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Open to all Penn State students, this eLearning module allows you to learn the facts about sexual assault and sexual harassment, as well as develop practical skills to keep you and your friends safe. The Stand for State strategy is a comprehensive approach to violence prevention that capitalizes on the power of peer and cultural influence across all levels of the socio-ecological model.
Informed by social change theory, the model targets all community members as potential bystanders, and seeks to engage them, through awareness, education, and skills-practice, in proactive behaviors that establish intolerance of violence as the norm, as well as reactive interventions in high-risk situations — resulting in the ultimate reduction of violence. Specifically, the program targets influential and respected individuals from across community subgroups. The goal is for these groups to engage in a basic education program that will equip them to integrate moments of prevention within existing relationships and daily activities.
By doing so, new norms will be introduced and those within their sphere of influence will be ificantly influenced to move from passive agreement that violence is wrong, to active intervention. Conceptually, Stand for State is comprised of three basic components: Stay tuned for dates on the Stand for State training! To up, contact Jill Betton, [ protected]. Rape is not just a women's problem. Nor is rape something that happens to someone else, somewhere else. It happens everywhere, every day, every minute to girls and women of all ages.
Family and friends of the victim are also affected. We are all affected. Rape is the result of a culture that promotes male dominance and views women as inferior beings. It's the extreme expression of a continuum of sexist behaviors that inhibit women from having equal access to opportunities; these behaviors range from sex-role stereotyping and sexist remarks and jokes to sex-based discrimination and, ultimately, to actual sexual harassment and violence against women.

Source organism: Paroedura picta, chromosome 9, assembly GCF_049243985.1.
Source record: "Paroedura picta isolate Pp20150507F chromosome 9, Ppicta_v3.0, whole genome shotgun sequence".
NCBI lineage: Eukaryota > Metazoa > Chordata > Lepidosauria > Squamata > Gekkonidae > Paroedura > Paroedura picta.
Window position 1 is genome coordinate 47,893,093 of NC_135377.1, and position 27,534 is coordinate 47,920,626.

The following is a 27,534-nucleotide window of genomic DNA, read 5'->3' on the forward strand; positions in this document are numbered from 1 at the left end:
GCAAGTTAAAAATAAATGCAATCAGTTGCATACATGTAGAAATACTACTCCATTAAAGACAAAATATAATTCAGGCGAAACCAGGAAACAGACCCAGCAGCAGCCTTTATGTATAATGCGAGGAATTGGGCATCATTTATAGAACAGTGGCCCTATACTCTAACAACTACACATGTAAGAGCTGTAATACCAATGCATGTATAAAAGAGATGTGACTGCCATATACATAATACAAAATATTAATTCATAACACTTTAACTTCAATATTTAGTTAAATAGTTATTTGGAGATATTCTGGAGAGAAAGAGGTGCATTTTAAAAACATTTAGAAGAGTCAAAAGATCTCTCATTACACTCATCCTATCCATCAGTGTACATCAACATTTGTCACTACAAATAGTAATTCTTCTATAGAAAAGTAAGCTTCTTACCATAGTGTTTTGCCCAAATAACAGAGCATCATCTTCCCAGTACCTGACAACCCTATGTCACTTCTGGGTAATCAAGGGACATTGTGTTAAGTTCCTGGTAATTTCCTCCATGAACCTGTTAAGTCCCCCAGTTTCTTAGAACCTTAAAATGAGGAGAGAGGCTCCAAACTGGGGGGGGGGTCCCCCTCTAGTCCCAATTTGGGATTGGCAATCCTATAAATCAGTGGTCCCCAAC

Rape is a ificant problem on college campuses across the nation, where most victims are acquainted with their assailants. At Penn State approximately students sought assistance for sexual assault during the academic year. Alcohol was involved in at least 70 percent of the cases. The effects of rape on these student victims can be devastating, creating emotional, trauma-related difficulties and, consequently, disrupting or ending their academic careers.
In fact, in three students at Penn State planned to withdraw from the University and two became pregnant as a result of their experience. Incidents were not investigated, except when reported to the police. Incidents are not categorized based on legal criminal definitions.
According to Pennsylvania law, rape, which is a first-degree felony, is sexual intercourse obtained:. Sexual assault, which is a second-degree felony, consists of non-consensual sexual intercourse. Sexual intercourse includes vaginal, anal, or oral sex.
There must be some penetration, however slight, but ejaculation is not necessary. Aggravated indecent assault, also a second-degree felony, consists of penetration of the genitals or anus by a part of the offender's body without consent. Indecent assault is unwanted touching of intimate parts of the body and is a second-degree misdemeanor. Rape and sexual assault can be committed by a stranger, acquaintance, close friend, relative, date, or a spouse. Alcohol or other drug use can impair an individual's ability to give consent.
The penalties range from imprisonment for up to two years for indecent assault to imprisonment for up to ten years for sexual assault and twenty years for rape, in addition to fines and restitution. The statute of limitations for reporting rape, sexual assault, and aggravated indecent assault is five years and two years for reporting indecent assault. Myths about rape are pervasive in our culture. They function to discredit victims and make them feel personally responsible so they will not report the rape.
Myths also give women a false sense of security and disinhibit the behavior of rapists. Replacing myths with facts is the first step in altering the conditions that lead to rape. FACT: Rape victims come from all socioeconomic classes and ethnic backgrounds and range in age from 3 months to 97 years. Men and boys can be victims, too. The highest rape victimization rate is for women between the ages of 16 and 19; the second highest is for women between the ages of 20 and The average age of sexual assault victims at Penn State is MYTH: Most rapes are committed by strangers in a dark place at night.